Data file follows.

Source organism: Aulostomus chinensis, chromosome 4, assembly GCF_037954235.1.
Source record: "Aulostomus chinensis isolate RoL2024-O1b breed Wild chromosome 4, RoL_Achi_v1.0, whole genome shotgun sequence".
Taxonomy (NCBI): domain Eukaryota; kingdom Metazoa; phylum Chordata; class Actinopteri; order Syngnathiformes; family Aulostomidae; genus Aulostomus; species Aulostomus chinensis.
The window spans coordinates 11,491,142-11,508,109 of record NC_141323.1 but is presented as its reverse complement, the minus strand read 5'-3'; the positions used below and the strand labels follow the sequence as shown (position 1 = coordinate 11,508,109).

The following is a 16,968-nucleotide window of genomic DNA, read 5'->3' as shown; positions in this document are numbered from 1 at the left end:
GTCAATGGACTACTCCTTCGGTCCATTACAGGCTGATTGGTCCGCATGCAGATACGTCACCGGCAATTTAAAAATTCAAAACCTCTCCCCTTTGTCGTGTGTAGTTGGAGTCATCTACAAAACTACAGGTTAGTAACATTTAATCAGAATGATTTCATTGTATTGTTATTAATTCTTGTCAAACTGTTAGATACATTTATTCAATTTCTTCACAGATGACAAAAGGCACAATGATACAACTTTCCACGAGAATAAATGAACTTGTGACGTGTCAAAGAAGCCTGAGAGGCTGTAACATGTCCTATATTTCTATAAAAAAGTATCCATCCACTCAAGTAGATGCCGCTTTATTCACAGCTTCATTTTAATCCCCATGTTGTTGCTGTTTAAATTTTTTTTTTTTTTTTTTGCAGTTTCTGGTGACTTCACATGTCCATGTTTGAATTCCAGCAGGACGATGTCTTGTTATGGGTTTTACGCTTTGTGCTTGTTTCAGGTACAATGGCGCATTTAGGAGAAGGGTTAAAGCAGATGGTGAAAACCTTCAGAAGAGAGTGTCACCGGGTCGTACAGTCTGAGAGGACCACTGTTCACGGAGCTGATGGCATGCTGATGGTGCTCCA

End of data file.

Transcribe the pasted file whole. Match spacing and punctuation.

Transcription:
Source organism: Aulostomus chinensis, chromosome 4, assembly GCF_037954235.1.
Source record: "Aulostomus chinensis isolate RoL2024-O1b breed Wild chromosome 4, RoL_Achi_v1.0, whole genome shotgun sequence".
Taxonomy (NCBI): domain Eukaryota; kingdom Metazoa; phylum Chordata; class Actinopteri; order Syngnathiformes; family Aulostomidae; genus Aulostomus; species Aulostomus chinensis.
The window spans coordinates 11,491,142-11,508,109 of record NC_141323.1 but is presented as its reverse complement, the minus strand read 5'-3'; the positions used below and the strand labels follow the sequence as shown (position 1 = coordinate 11,508,109).

The following is a 16,968-nucleotide window of genomic DNA, read 5'->3' as shown; positions in this document are numbered from 1 at the left end:
GTCAATGGACTACTCCTTCGGTCCATTACAGGCTGATTGGTCCGCATGCAGATACGTCACCGGCAATTTAAAAATTCAAAACCTCTCCCCTTTGTCGTGTGTAGTTGGAGTCATCTACAAAACTACAGGTTAGTAACATTTAATCAGAATGATTTCATTGTATTGTTATTAATTCTTGTCAAACTGTTAGATACATTTATTCAATTTCTTCACAGATGACAAAAGGCACAATGATACAACTTTCCACGAGAATAAATGAACTTGTGACGTGTCAAAGAAGCCTGAGAGGCTGTAACATGTCCTATATTTCTATAAAAAAGTATCCATCCACTCAAGTAGATGCCGCTTTATTCACAGCTTCATTTTAATCCCCATGTTGTTGCTGTTTAAATTTTTTTTTTTTTTTTTTGCAGTTTCTGGTGACTTCACATGTCCATGTTTGAATTCCAGCAGGACGATGTCTTGTTATGGGTTTTACGCTTTGTGCTTGTTTCAGGTACAATGGCGCATTTAGGAGAAGGGTTAAAGCAGATGGTGAAAACCTTCAGAAGAGAGTGTCACCGGGTCGTACAGTCTGAGAGGACCACTGTTCACGGAGCTGATGGCATGCTGATGGTGCTCCA